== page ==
11:18pm Tuesday 23 October 2018

Giant leap in molecular imaging

La Trobe University scientists have used the world’s most powerful X-ray laser to help capture ultra fast images of molecular structure – demonstrating data collection frequencies of more than a million shots per second are now possible.

Dr Brian Abbey and Professor Keith Nugent from the ARC Centre of Excellence for Advanced Molecular Imaging at La Trobe collaborated with DESY (Deutsches Elektronen-Synchrotron) and CFEL (Center for Free-Electron Laser Science  in  Germany, on the first ever megahertz crystallography experiments. The collaboration involved more than 120 scientists based at 35 different universities located all over the world.

Using the world’s most powerful X-ray laser at the European XFEL facility Hamburg, that generates up to 27,000 X-ray shots per second in short bursts of over 1 megahertz (equivalent to one million shots per second), the scientists were able to construct 3D models of biomolecules.

Their findings, published by the prestigious journal Nature Communications, could lead to a better understanding of diseases and aid in the development of new drugs.

“This is a giant leap forward for molecular imaging and the result of one of the largest international collaborations in X-ray science,” Dr Abbey said.

“Before the Euro XFEL opened last September, the best that was possible at X-ray lasers was 120 images per second.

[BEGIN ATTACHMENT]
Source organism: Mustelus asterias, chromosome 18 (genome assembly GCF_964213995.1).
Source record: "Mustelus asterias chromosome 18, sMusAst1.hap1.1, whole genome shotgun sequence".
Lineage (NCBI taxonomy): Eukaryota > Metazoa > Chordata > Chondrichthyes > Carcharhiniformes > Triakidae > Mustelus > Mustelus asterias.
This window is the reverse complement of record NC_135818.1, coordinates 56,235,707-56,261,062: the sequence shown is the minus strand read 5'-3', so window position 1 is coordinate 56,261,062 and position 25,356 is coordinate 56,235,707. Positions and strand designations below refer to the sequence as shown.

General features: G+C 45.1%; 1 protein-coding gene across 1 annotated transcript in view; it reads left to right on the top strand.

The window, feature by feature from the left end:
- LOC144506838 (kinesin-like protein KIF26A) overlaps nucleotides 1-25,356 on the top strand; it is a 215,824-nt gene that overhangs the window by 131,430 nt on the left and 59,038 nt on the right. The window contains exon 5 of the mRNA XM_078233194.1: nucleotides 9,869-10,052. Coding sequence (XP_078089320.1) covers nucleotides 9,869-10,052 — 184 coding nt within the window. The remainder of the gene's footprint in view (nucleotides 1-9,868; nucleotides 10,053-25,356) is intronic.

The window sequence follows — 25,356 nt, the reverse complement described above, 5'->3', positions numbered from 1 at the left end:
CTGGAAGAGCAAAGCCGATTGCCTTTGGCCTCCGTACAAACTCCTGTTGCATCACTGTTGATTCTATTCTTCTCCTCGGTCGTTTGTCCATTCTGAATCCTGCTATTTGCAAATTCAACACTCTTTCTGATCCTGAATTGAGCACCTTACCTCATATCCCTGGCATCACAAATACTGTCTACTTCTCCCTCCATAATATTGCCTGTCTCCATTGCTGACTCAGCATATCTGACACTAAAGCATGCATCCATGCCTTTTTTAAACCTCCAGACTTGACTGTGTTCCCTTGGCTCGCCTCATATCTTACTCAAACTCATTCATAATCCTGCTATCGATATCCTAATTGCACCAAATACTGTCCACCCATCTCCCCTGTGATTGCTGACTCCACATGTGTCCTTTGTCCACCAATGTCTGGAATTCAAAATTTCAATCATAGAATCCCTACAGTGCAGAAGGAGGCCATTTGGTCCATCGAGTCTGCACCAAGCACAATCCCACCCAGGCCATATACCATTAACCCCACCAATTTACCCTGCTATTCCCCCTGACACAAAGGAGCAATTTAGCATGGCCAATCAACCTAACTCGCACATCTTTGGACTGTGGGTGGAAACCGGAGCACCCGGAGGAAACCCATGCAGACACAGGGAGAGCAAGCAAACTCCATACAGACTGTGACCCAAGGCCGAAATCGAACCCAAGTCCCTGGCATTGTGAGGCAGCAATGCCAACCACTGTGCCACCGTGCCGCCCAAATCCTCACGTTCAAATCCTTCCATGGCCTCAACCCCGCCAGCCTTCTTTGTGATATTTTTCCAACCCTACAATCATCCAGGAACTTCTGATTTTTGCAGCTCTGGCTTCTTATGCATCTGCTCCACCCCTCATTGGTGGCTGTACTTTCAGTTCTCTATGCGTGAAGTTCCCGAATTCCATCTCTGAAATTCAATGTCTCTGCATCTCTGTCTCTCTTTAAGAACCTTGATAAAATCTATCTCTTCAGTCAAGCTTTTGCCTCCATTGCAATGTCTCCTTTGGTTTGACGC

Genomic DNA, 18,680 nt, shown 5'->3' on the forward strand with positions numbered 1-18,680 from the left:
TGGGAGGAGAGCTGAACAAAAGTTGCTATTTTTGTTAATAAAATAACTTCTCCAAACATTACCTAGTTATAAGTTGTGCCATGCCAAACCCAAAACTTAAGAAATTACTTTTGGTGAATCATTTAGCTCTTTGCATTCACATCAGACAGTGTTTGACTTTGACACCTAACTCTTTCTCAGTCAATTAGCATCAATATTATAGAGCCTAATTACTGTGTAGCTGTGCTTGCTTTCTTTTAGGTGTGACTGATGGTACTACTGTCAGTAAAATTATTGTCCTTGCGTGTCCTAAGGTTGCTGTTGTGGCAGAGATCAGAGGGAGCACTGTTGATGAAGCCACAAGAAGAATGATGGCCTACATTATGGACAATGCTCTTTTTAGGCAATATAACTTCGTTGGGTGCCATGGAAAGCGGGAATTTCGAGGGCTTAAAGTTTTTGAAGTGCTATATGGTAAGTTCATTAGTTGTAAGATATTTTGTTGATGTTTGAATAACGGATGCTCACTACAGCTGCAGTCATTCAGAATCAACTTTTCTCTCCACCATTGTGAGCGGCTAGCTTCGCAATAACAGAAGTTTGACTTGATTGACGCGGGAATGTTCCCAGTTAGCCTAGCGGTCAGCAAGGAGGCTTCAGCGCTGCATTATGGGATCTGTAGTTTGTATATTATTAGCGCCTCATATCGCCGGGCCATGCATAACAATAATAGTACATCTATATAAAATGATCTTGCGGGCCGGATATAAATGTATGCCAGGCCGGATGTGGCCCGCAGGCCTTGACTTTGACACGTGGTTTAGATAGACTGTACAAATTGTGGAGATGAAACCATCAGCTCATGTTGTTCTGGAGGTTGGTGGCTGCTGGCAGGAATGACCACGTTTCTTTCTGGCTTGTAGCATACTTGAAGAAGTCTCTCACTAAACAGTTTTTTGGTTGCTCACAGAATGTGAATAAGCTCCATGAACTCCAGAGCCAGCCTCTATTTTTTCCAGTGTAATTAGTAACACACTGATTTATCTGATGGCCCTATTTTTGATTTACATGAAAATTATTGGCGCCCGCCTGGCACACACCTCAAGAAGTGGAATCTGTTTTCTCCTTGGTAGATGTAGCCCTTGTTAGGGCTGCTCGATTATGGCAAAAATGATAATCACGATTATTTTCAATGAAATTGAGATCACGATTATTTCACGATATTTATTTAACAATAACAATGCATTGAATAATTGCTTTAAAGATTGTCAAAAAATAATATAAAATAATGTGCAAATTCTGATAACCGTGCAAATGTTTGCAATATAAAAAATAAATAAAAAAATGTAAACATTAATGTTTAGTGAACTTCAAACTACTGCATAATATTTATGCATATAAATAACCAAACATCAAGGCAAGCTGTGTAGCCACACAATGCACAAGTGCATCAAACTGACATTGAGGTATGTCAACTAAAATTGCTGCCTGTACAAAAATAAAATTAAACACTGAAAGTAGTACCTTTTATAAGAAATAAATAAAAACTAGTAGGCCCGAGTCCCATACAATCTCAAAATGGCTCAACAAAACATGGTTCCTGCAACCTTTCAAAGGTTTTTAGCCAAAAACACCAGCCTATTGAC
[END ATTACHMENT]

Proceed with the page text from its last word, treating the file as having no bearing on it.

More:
“Being able to collect more than 200 times more images per second than before will be a massive boost to researchers trying to create real-time molecular movies. Actually seeing molecules in motion provides us with new insights into how they function and has enormous potential benefits for many areas of science.”

Professor Nugent said La Trobe was the only Australian university to be involved in the experiments.

“It’s been an enormous privilege to have been among the very first scientists in the world to have access to Euro XFEL’s cutting-edge technology,” Professor Nugent said.

“It’s exciting for our team to work alongside the world’s best molecular scientists, as well as a number of our students who are now based at Euro XFEL.

“This is innovative science and arguably the biggest science project in the world right now.

“La Trobe’s involvement has helped cement Australia’s reputation as a major science player.”

 

 La Trobe University

 


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